A communication system having such a cipher key dispatching apparatus may be configured such that only a specific set of nodes are permitted to share the common cipher key. In that case, the cipher key dispatching apparatus can be configured with re-dispatching means for detecting a condition in which at least one of the nodes that are permitted to share the common cipher key has not transmitted a confirmation signal after a key replacement operation has been executed, and for re-transmitting the common cipher key via the LAN (using the broadcast communication mode) when the condition is detected.

The aforementioned key confirmation list generating means can be configured to generate the key confirmation list as a list of nodes from which no confirmation signals have been received up to a point at which a predetermined waiting interval has elapsed, following the commencement of transmitting the common cipher key by the key dispatching means.

According to another aspect, the invention provides a cipher key dispatching apparatus that is constituted by one of the nodes (i.e., a main node as described above) of a communication system having at least one LAN for encrypted communication between a plurality of nodes (i.e., secondary nodes), and which includes, in addition to means for generating and transmitting updated common cipher keys as described above, notification list generating means. This generates a notification list as a list of nodes which are permitted to share the common cipher key, and transmits the list to the secondary nodes via the LAN using the broadcast communication mode.

In that way, each secondary node is notified as to whether or not it is eligible to receive and use the common cipher key.

Such a key dispatching apparatus can further comprise re-dispatching means for receiving respective confirmation signals transmitted from nodes which have received the common cipher key dispatching by the key dispatching means, and for detecting a condition whereby one of the nodes which are listed in the notification list has not transmitted a confirmation signal. When that condition is detected, a modified notification list is generated, which specifies the node which has not transmitted a confirmation signal, and that list is then broadcast via the LAN, while in addition the common cipher key is re-transmitted via the LAN.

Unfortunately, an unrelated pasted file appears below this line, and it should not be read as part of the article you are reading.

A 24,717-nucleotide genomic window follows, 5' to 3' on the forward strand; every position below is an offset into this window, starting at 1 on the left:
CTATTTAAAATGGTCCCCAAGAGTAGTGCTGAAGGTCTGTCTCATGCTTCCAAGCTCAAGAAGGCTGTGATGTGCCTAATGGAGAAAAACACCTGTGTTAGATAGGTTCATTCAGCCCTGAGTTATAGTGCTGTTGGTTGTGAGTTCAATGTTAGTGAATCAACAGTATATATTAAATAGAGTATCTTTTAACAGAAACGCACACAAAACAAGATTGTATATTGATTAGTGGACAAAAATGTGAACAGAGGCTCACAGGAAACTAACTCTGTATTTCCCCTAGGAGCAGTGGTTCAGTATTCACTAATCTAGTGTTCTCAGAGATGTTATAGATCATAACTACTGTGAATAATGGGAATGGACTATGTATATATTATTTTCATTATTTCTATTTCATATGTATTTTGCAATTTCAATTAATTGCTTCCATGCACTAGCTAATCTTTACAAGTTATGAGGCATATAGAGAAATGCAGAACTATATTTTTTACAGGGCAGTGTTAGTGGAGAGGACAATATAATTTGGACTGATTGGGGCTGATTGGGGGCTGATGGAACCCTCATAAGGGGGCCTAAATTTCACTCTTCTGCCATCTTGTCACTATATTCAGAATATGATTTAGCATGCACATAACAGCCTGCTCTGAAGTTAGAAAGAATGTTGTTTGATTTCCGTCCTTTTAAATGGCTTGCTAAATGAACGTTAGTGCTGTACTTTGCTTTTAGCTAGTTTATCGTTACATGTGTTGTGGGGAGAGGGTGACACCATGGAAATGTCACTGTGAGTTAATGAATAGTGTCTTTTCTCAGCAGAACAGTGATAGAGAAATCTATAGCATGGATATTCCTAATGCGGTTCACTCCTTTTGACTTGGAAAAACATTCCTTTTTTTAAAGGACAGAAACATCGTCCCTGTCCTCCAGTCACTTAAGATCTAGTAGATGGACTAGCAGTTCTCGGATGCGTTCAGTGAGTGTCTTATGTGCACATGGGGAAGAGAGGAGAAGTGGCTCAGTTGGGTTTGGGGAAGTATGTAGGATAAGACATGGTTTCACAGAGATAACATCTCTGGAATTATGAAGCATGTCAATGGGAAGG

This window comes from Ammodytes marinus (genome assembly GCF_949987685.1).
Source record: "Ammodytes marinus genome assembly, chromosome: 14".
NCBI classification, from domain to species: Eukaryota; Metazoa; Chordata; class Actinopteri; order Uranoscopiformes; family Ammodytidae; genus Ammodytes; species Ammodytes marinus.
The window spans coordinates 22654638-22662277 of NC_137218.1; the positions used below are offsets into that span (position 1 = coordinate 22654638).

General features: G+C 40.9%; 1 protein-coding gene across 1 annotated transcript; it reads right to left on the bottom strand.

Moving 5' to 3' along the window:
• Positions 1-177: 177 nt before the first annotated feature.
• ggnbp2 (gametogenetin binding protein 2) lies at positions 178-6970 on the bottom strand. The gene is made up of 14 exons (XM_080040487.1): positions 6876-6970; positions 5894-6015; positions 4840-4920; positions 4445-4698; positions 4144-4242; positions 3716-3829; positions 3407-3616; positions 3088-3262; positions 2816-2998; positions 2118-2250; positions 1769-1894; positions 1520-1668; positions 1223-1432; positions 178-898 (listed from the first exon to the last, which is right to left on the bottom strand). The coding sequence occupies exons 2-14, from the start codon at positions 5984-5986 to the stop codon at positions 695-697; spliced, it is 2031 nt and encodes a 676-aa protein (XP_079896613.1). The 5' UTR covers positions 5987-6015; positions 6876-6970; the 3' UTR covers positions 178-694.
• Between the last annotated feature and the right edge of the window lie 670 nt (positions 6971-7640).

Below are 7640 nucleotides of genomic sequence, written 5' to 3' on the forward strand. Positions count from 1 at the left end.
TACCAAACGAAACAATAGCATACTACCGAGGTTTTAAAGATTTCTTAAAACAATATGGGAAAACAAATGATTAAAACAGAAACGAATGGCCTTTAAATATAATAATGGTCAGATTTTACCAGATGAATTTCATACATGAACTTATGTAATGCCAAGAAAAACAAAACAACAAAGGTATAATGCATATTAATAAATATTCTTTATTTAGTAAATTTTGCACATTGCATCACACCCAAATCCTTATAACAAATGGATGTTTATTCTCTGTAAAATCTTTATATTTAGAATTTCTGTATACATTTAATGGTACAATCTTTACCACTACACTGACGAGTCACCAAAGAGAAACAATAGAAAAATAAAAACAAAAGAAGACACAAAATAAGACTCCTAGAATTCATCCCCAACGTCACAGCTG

In that way, when the unconfirmed node (i.e., from which no confirmation signal has been received) receives the modified key confirmation list, and finds itself specified therein, then only that node will respond by transmitting a confirmation signal. Hence, processing to transmit and receive unnecessary confirmation signals is eliminated.

The above and other aspects of the invention will be made apparent from the following description of preferred embodiments.

BRIEF DESCRIPTION OF THE DRAWINGS

FIG. 1 is a general system diagram applicable to each of respective embodiments of a vehicle control system according to the present invention;

FIG. 2 shows flow diagrams of GW-side confirmation processing and ECU-side confirmation processing that are executed by a first embodiment;

FIG. 3 is a diagram for illustrating flows of data that occur during execution of confirmation processing in a cipher key replacement operation of the first embodiment;

FIG. 4 is a flow diagram of processing executed by an anti-theft apparatus shown in FIG. 1;

FIG. 5 is a flow diagram of GW-side confirmation processing that is executed by a second embodiment;

FIG. 6 is a flow diagram of ECU-side confirmation processing that are executed by the second embodiment;

FIGS. 7A, 7B are diagrams for illustrating flows of data that occur during execution of confirmation processing in a cipher key replacement operation of the second embodiment;